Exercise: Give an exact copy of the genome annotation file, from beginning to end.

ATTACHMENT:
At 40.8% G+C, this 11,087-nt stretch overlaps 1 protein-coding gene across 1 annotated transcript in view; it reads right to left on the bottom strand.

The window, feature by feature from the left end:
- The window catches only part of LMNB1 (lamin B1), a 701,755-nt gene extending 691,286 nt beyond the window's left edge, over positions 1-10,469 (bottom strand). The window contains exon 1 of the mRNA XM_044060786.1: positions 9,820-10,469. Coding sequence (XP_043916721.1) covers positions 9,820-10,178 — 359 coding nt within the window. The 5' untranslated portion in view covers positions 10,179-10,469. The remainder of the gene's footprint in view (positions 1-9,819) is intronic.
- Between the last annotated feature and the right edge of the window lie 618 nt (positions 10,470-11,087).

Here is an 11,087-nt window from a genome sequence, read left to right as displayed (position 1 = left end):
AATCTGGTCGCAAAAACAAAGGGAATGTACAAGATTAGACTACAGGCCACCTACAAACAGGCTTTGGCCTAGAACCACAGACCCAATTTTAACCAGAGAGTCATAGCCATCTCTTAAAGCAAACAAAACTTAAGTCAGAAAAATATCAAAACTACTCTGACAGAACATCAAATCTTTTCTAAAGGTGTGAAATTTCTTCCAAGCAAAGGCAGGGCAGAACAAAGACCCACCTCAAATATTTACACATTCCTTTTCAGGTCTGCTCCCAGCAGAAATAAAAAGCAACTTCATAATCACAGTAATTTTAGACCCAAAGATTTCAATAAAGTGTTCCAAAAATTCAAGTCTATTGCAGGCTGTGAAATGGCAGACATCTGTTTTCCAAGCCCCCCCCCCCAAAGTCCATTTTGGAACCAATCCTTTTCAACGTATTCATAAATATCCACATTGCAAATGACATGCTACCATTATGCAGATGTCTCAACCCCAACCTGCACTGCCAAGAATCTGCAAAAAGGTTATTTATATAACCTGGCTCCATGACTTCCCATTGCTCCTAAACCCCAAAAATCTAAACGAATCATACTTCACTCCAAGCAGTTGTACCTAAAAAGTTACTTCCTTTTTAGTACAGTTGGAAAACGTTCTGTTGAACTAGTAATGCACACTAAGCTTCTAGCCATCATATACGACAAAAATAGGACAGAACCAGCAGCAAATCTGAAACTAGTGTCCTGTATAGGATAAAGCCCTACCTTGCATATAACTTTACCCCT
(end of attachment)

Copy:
At 40.8% G+C, this 11,087-nt stretch overlaps 1 protein-coding gene across 1 annotated transcript in view; it reads right to left on the bottom strand.

The window, feature by feature from the left end:
- The window catches only part of LMNB1 (lamin B1), a 701,755-nt gene extending 691,286 nt beyond the window's left edge, over positions 1-10,469 (bottom strand). The window contains exon 1 of the mRNA XM_044060786.1: positions 9,820-10,469. Coding sequence (XP_043916721.1) covers positions 9,820-10,178 — 359 coding nt within the window. The 5' untranslated portion in view covers positions 10,179-10,469. The remainder of the gene's footprint in view (positions 1-9,819) is intronic.
- Between the last annotated feature and the right edge of the window lie 618 nt (positions 10,470-11,087).

Here is an 11,087-nt window from a genome sequence, read left to right as displayed (position 1 = left end):
AATCTGGTCGCAAAAACAAAGGGAATGTACAAGATTAGACTACAGGCCACCTACAAACAGGCTTTGGCCTAGAACCACAGACCCAATTTTAACCAGAGAGTCATAGCCATCTCTTAAAGCAAACAAAACTTAAGTCAGAAAAATATCAAAACTACTCTGACAGAACATCAAATCTTTTCTAAAGGTGTGAAATTTCTTCCAAGCAAAGGCAGGGCAGAACAAAGACCCACCTCAAATATTTACACATTCCTTTTCAGGTCTGCTCCCAGCAGAAATAAAAAGCAACTTCATAATCACAGTAATTTTAGACCCAAAGATTTCAATAAAGTGTTCCAAAAATTCAAGTCTATTGCAGGCTGTGAAATGGCAGACATCTGTTTTCCAAGCCCCCCCCCCCAAAGTCCATTTTGGAACCAATCCTTTTCAACGTATTCATAAATATCCACATTGCAAATGACATGCTACCATTATGCAGATGTCTCAACCCCAACCTGCACTGCCAAGAATCTGCAAAAAGGTTATTTATATAACCTGGCTCCATGACTTCCCATTGCTCCTAAACCCCAAAAATCTAAACGAATCATACTTCACTCCAAGCAGTTGTACCTAAAAAGTTACTTCCTTTTTAGTACAGTTGGAAAACGTTCTGTTGAACTAGTAATGCACACTAAGCTTCTAGCCATCATATACGACAAAAATAGGACAGAACCAGCAGCAAATCTGAAACTAGTGTCCTGTATAGGATAAAGCCCTACCTTGCATATAACTTTACCCCT